Harold Brighouse’s Northern masterpiece is so familiar to audiences that they don’t just anticipate the laughs, they sometimes beat the cast to them, as the story of an ambitious Salford shoemaker’s daughter gets itself all laced up again.
Few theatregoers here then will feel short-changed, even if the production is not yet fully the sum of its parts.
Natalie Grady, in the central role, again bares her teeth and gets them squarely into a character not dissimilar to the one that won her an award in D. H. Lawrence’s The Daughter In Law a few years ago. Opposite her, as the hapless husband-to-be, Michael Shelford is an effectively doe-eyed Will Mossup.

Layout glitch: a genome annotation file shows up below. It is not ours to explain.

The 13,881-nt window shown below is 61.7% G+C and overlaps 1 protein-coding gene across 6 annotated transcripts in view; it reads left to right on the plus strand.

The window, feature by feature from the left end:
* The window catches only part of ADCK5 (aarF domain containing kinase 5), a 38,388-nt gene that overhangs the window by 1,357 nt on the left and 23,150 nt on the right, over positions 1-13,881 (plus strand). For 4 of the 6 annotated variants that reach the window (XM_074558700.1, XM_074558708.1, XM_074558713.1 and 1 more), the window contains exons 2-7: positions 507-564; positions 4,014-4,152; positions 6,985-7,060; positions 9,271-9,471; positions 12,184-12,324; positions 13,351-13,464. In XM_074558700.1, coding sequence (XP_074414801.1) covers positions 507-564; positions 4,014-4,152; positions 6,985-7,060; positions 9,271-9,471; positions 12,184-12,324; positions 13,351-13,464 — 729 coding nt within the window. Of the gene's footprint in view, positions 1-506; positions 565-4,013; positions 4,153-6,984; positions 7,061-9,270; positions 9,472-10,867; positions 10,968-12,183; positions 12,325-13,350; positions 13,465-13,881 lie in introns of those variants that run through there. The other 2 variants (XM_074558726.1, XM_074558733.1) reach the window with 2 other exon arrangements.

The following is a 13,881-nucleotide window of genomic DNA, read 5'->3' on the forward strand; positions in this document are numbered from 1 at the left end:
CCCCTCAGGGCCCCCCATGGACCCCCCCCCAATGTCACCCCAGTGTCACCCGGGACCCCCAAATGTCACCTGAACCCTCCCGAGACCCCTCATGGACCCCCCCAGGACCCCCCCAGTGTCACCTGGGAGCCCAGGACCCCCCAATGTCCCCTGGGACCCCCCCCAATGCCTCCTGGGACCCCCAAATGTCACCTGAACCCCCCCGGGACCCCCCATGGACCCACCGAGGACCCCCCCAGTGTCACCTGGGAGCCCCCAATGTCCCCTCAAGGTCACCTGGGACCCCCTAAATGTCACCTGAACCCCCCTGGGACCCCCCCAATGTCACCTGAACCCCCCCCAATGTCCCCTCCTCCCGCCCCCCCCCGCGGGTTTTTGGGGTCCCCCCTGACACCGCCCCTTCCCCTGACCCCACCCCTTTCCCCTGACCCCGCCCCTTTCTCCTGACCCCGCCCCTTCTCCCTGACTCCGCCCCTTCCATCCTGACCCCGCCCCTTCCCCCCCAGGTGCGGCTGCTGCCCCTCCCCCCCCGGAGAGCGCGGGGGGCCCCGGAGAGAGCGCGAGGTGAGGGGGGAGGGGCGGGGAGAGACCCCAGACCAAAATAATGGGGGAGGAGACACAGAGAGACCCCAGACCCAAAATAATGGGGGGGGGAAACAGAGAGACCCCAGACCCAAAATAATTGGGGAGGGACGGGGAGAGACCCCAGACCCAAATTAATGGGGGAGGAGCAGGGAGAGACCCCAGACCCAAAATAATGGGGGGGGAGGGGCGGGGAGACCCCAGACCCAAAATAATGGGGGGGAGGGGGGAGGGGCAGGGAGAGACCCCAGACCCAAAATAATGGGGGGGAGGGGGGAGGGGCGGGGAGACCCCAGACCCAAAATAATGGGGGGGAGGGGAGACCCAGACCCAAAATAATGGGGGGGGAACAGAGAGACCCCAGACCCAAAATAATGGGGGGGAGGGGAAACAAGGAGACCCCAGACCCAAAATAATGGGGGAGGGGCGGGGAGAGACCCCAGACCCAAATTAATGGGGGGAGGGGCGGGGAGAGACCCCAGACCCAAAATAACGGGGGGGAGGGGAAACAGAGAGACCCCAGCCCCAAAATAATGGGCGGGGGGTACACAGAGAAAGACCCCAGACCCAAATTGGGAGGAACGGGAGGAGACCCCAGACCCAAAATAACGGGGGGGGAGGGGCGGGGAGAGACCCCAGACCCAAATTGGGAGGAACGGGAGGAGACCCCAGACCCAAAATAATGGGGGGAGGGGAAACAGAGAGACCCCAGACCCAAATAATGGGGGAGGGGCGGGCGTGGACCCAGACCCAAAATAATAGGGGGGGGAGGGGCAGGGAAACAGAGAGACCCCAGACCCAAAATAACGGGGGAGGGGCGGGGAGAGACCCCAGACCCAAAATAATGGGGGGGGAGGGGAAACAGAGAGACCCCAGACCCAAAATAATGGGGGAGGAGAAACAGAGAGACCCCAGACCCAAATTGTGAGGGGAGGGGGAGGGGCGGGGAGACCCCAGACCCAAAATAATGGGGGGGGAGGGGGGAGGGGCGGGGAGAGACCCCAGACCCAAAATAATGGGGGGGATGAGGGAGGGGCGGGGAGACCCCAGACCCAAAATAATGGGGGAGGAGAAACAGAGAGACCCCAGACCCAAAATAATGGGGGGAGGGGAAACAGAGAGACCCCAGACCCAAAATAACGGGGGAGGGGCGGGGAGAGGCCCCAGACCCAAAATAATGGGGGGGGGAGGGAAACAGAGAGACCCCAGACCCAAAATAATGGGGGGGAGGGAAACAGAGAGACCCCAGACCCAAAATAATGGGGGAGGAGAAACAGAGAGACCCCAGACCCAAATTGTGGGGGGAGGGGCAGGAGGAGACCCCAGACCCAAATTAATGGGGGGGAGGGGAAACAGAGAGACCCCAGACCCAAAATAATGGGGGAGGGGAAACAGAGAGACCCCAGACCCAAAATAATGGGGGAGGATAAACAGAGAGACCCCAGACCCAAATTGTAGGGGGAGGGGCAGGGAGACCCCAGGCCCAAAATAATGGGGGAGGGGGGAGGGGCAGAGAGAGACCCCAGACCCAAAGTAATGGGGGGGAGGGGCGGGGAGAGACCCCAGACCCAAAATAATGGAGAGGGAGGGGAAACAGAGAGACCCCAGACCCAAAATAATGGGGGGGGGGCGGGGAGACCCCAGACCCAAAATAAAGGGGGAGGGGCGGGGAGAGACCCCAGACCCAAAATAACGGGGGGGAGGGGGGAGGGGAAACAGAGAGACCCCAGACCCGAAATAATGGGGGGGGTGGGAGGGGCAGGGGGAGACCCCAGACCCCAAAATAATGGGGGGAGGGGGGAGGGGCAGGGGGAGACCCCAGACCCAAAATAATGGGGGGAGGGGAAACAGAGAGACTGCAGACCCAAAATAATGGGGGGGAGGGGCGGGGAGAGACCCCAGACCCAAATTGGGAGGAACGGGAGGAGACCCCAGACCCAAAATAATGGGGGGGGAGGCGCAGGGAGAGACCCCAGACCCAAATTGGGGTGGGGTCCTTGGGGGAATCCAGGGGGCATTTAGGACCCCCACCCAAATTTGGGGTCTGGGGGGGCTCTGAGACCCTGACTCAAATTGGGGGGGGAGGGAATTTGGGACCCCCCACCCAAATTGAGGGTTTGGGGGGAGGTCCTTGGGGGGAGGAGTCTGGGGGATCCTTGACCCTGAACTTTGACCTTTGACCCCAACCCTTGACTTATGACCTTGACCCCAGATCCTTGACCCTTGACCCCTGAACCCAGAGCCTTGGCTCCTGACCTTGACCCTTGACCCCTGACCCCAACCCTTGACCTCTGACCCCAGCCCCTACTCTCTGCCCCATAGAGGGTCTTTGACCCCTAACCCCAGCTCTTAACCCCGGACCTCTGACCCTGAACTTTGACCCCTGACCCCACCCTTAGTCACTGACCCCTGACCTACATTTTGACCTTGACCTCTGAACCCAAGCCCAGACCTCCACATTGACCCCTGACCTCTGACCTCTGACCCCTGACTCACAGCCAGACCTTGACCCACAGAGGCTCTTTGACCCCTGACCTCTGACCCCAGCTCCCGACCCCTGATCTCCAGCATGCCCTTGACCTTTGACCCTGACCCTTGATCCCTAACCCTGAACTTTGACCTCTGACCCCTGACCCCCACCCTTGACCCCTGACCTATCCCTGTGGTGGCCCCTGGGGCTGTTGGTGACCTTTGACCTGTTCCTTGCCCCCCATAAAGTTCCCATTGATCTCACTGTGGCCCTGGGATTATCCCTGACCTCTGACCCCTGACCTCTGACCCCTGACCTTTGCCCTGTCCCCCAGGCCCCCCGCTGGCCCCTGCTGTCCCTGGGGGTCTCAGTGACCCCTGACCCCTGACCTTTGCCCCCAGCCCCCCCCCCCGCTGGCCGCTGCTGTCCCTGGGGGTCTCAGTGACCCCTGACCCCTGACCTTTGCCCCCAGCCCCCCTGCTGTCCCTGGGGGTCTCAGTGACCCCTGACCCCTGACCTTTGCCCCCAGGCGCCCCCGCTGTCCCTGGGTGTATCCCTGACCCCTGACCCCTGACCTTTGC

Both roles may fit them like a ‘purr uv noo boots’, but Maxwell Hutcheon, as the feckless patriarch Henry Hobson, has not yet quite found the right shoe size for such a boisterous character.
Several more familiar faces make up the rest of a large cast, all destined to appear in the following production of Twelfth Night.
From Cross Street, Salford, to cross-gartered in Illyria . . . in just a few short steps!